Posts Tagged ‘unique doors’

While archive diving for this week, I realized I didn’t really get too many door photos during my last (2019) visit to France. But I did find at least a couple that aren’t the usual run-of-the-mill doors. This first one, while not a great photo, is a door to something you probably haven’t seen: a walk-up egg automat. You can see the egg cartons filled with organic eggs and on the left a list of prices, 2-3 Euros, and a description of the eggs. Put in your money and take your eggs. No refrigeration either.

© janet m. webb

The unique thing about this door as well as the shutters is that there’s nothing behind any of them, like a movie set on the second and third floors. However in Europe, that would be the first and second floor, the floors above the ground floor.

© janet m. webb

The yellow door on the left leads to a property à vendre, for sale. The door on the right? Apparently beer at least is involved. The Licence IV sign you see on the wall on the right is the French permit allowing cafes, brasseries, (French restaurants selling simple food), and restaurants to serve alcohol. The official signs are bolted to the walls of the establishments.

© janet m. webb

Ok, we’ve got eggs and alcohol. Maybe an omelet and a glass of wine? I imagine there’s a pâtisserie nearby where we can get dessert. Gotta go! Are you coming?

for Thursday Doors 1.28.21

In our neighborhood, doors tend not to be too exciting, as most of them have screen doors on the outside, often with thicker screens called sun screens rather than bug screens to help keep out…you guessed it. Keeping out the sun factors greatly into your electric bills, especially in summer, which runs from temperature-wise from about May-September.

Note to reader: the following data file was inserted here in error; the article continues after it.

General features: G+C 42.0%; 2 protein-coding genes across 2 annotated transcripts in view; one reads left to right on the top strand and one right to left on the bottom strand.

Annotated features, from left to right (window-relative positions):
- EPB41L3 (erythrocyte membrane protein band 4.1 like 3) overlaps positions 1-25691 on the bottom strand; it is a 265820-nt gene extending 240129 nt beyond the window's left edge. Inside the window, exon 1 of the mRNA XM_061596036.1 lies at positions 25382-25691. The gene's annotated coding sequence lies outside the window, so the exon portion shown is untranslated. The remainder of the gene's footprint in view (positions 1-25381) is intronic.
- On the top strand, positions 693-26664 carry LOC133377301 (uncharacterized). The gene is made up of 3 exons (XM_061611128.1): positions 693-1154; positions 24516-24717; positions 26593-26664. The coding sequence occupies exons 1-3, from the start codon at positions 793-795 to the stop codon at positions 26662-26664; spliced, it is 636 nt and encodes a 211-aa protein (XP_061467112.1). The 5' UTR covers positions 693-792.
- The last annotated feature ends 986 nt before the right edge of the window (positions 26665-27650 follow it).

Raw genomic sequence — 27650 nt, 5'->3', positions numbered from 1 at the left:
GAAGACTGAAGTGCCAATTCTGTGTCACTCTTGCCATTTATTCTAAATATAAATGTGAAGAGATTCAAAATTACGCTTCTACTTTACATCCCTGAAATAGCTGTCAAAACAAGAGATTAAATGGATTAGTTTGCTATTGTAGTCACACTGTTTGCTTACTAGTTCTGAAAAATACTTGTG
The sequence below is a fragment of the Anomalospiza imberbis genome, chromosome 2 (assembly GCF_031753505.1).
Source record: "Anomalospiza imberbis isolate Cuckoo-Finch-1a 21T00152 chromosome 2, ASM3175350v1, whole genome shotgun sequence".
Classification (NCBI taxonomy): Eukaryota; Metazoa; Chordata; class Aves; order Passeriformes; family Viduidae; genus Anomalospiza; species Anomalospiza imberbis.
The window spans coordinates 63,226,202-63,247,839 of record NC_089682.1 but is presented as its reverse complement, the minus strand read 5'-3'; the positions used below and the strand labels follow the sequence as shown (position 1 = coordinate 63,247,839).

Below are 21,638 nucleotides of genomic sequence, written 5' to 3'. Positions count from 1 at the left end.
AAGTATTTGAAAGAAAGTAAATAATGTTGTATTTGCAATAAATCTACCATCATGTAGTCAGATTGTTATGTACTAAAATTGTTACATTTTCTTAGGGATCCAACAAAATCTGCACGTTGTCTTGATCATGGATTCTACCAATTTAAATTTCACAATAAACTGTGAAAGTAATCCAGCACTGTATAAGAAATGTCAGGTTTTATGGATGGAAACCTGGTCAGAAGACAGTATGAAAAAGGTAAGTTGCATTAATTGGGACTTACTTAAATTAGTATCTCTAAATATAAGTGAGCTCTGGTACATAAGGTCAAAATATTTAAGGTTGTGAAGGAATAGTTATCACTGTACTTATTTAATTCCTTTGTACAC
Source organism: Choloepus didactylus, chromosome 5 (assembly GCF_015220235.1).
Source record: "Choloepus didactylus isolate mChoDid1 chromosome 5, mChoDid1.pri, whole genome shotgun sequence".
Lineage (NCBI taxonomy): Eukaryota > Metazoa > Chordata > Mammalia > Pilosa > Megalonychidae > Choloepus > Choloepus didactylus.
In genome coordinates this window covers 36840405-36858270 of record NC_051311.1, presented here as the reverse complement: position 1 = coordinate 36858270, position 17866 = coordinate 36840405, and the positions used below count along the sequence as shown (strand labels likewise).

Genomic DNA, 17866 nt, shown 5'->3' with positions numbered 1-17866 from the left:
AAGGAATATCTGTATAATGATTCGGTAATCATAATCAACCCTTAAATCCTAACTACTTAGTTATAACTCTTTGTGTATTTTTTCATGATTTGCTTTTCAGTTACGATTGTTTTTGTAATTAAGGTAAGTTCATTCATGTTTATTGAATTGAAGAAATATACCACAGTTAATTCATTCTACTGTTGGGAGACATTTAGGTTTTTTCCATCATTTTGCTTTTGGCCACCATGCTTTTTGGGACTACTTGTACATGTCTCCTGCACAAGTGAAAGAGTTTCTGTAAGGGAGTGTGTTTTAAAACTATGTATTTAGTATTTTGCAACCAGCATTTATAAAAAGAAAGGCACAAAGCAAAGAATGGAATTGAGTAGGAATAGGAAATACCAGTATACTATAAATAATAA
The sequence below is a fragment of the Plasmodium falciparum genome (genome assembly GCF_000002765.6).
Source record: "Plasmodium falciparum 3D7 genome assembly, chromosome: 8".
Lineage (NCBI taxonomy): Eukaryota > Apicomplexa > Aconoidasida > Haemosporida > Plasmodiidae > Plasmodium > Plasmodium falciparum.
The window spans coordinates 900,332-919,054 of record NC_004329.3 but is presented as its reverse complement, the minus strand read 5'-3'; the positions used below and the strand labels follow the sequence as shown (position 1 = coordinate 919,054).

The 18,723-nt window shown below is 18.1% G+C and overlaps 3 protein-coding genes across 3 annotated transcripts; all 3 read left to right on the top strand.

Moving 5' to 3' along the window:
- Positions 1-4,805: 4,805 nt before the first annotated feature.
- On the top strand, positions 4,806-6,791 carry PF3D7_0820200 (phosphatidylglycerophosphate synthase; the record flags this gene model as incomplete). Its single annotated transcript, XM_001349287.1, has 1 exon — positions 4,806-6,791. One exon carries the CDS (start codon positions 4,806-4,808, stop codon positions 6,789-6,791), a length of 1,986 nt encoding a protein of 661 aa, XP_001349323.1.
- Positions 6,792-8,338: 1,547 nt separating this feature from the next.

So I’m being creative in presenting these three doors from our neighborhood. I hope you’ll enjoy them. And welcome to October!

This view is unusual in that there’s standing water in the shot, something you don’t often see here. It’s not from rain but from watering the common area in our HOA (homeowners association.)

This one’s for Dan (and the neighborhood children.) The park’s called “Train Park”, possibly named by Captain Obvious. 🙂

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In much of Wyoming, the doors of choice are outdoors (or maybe sometimes outhouse doors), but if you look, you can sometimes find doors of the more normal sort. Both sets of doors today are definitely not geared towards people tending toward the wide side. But anyone can view them from the outside, the best place to by in Wyoming.

This is the door end of a sheepherder’s wagon. It’s not in use now in that capacity, but it works well for a unique door. Talk about tiny houses before tiny houses were the in thing! And this one is moveable. Click here for a short but very cool, one might even say cold, look at how an entire family lived in one of these! And seriously, you all need to take a look at these incredible Woolywagons. These days you can rent one also instead of a motel room if you so choose. Dan, Norm, or any other handy DIYers want to build your own? Here are “20 Awesome Shepherders Plans” ready and waiting. You could get more than one blog post out of that project!

Drat! I forgot Norm was taking this week and the next two off. Well, I hope you enjoyed the limited edition Thursday Doors. I wonder if anyone else forgot.

Only one shot this week because what else could go with this??

Welcome back, Norm. I hope you had a wonderful two weeks off, but door-n it, we missed you!

Seen on the bathroom wall at Carr Valley Cheese, Mauston, Wisconsin

Not only do most people not have doors like this, not everyone has a door guardian like the one belonging to this Basel family.  Perhaps the bush in front of him used to be as large as the one on the opposite side and he’s been munching it down for lo, these many years.  Who knows?

Want to join Thursday Doors?  Click on the link, which will connect you to Norm’s site, and follow the directions.  It’s lots of fun and you’ll see all sorts of interesting, beautiful, unique, and sometimes weird, doors.

Basel doors #2 copyright janet m. webb 2014